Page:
Study shows potential for improved soybean meal as a potential fishmeal replacement
Shrimp farming – the fastest growing aquaculture industry – is developing more rapidly than any other agricultural sector worldwide. There is increasing pressure on the use of marine fishmeal use in shrimp feed, and a significant need to maximize the use of alternative ingredients and minimize or eliminate the use of fishmeal.
Among potential alternative ingredients – and because of its availability, reasonable price, high digestibility and amino acid profile – conventional soybean meal is a most promising protein alternative due. However, conventional soybean meal has some limitations, and to overcome these, soybean producers are developing novel methods of producing improved soybean meal (ISBM) from conventional soybean meal. For example, the Ohio Soybean Council has developed an ISBM (EnzoMeal, Ohio Soybean Council/Battelle, Worthington, OH; ISBM) that contains about 20 percent more protein and 50 percent lower anti-nutritional factors (ANFs) vs. conventional soybean meal.
Globally, the Pacific white shrimp (Litopenaeus vannamei) is the most widely farmed shrimp species, and research to improve knowledge of its nutritional requirements is a priority.
We conducted this study to evaluate if improved soybean meal can be used to replace fishmeal in Pacific white shrimp feeds based on whole-body proximate composition, production performance, haemolymph metabolites and tail muscle fatty acid content.
(This article is adapted and summarized from the original Aquaculture Research. 49 (4), 1414-1422. We are grateful to the Ohio Soybean Council, USA for funding this research, to Alex Tsappis and Jackson Tucker (Alltech), and to Dr. Waldemar Rossi Jr. for their support.)
We conducted a 12-week feeding trial at the Kentucky State University Aquaculture Research Center to evaluate a non-genetically modified, improved soybean meal (EnzoMeal, from Ohio Soybean Council/Battelle, Worthington, OH), in the diet of Pacific white shrimp. Our study followed the scientific research protocols of Kentucky State University (Frankfort, KY, USA) and complied with all relevant local and/or international animal welfare laws, guidelines and policies. A recirculating aquaculture system with twelve 1,000-liter polyethylene tanks, aeration and a mechanical filter was used.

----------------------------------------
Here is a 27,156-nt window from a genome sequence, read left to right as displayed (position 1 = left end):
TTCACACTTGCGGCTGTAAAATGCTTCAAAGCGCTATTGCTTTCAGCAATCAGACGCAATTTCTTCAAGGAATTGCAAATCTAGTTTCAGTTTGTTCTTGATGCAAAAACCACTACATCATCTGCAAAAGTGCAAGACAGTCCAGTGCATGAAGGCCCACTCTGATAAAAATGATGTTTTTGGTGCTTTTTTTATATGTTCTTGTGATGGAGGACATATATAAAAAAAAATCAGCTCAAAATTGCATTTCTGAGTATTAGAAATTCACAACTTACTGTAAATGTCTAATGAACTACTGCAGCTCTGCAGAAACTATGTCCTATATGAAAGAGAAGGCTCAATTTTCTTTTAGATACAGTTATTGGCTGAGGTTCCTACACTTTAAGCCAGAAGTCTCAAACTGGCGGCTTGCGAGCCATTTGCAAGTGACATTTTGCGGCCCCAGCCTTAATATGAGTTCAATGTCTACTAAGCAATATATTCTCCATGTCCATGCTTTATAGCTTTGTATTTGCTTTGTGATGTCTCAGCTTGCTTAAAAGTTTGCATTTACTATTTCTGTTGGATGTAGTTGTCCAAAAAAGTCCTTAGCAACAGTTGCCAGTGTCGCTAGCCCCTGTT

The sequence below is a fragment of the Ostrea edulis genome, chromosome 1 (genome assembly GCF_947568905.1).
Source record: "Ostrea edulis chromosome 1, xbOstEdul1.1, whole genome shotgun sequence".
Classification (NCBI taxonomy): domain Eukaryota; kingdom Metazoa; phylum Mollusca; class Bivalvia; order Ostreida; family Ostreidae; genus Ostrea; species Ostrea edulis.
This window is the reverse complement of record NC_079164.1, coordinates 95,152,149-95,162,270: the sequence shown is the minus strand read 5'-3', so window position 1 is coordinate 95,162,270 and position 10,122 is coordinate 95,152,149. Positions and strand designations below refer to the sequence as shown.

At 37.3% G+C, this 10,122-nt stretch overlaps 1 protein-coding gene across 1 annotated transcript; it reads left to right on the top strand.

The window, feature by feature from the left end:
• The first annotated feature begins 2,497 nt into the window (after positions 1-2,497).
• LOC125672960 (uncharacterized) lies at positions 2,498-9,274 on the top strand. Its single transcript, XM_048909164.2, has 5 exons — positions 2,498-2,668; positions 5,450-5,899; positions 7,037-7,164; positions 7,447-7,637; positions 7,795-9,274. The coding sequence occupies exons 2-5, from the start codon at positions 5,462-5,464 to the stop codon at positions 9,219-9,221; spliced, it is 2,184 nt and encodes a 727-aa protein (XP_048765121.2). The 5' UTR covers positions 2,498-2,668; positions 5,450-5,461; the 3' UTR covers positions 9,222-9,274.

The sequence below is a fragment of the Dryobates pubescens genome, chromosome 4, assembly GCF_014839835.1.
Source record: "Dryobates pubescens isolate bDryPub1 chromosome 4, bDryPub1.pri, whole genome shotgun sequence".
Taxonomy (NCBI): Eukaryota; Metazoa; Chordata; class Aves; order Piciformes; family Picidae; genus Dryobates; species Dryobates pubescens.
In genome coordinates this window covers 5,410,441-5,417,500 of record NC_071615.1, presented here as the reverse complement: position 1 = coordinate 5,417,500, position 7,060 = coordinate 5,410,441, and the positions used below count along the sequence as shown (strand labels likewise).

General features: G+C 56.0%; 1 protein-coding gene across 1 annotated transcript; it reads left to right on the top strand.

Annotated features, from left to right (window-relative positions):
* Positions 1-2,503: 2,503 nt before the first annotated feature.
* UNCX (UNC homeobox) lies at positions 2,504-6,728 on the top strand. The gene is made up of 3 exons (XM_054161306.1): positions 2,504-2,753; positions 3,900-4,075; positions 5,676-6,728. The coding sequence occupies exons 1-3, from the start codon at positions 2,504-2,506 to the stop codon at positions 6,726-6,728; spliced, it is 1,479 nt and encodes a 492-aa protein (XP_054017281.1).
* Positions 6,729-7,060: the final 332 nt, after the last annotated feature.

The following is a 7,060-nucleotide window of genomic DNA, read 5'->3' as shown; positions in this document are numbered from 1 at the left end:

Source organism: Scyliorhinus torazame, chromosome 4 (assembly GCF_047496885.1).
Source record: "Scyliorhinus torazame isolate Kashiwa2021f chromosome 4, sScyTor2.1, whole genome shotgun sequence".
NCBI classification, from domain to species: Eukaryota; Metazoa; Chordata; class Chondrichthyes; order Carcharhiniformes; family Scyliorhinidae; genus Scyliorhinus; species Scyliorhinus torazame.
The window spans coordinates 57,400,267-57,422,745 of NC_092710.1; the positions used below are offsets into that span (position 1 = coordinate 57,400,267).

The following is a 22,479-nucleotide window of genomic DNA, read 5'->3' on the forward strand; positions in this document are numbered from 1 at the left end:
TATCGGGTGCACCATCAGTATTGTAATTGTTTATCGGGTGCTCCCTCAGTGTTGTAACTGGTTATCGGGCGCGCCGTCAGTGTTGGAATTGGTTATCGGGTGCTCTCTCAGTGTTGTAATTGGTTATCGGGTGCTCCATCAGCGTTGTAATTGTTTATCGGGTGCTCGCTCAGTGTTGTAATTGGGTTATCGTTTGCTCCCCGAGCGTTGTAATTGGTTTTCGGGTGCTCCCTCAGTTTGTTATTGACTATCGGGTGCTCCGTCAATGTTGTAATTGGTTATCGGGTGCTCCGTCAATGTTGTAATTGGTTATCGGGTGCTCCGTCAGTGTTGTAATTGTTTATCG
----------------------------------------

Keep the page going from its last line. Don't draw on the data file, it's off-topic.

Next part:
Two-hundred juvenile shrimp (average initial weight: 3.2 grams) were stocked in each tank, and experimental diets were randomly assigned in triplicates. Shrimp were fed the experimental diets three times a day at rates of 3 to 4 percent of tank biomass, and feed amounts were adjusted every four weeks. Routine water quality parameters were monitored and maintained within acceptable ranges during the study.
Four experimental diets – isonitrogenous (40 percent crude protein) and isolipidic (9 percent lipid) – were formulated and manufactured at the Alltech feed manufacture facility in Winchester (KY, USA). The Ohio Soybean Council (EnzoMeal, Ohio Soybean Council/Battelle, Worthington, OH, USA) provided the improved soybean meal. Test diets include an improved soybean meal-free control diet (ISBM-0) with fishmeal at 300 g/kg as the major protein source, and three test diets (ISBM-33, ISBM-66 and ISBM-100) formulated to replace fishmeal with increasing levels of improved soybean meal. The resulting dry diets were coated with fish oil and stored refrigerated until used in the test.
Overall, the diets’ amino acid composition was similar although ISBM-66 and ISBM-100 displayed lower levels of lysine and methionine relative to ISBM-0 and ISBM-33. Crude protein was relatively constant across diets (402 to 416 g/kg), whereas wider differences were observed for lipid (86 to 102 g/kg).
Please refer to the original publication or contact the first author for a detailed description of the experimental diets used and their preparation, the growth trial, sampling and biochemical composition assays, and calculations and statistical analyses used in this study.
Results and discussion
Table 1 presents results of production performance of juvenile Pacific white shrimp fed diets containing graded levels of improved soybean meal for 12 weeks. Regarding the production performance, a significant difference was found for final weight only, with final weight significantly lower in the group-fed ISBM-66 vs. shrimp-fed ISBM-0. Weight gain, feed efficiency ratio, protein efficiency ratio and survival were not affected by the use of improved soybean meal (p > .05). Optimum replacement fishmeal with improved soybean meal was estimated to be 89.13 percent and 95.56 percent respectively, for final weight and weight gain.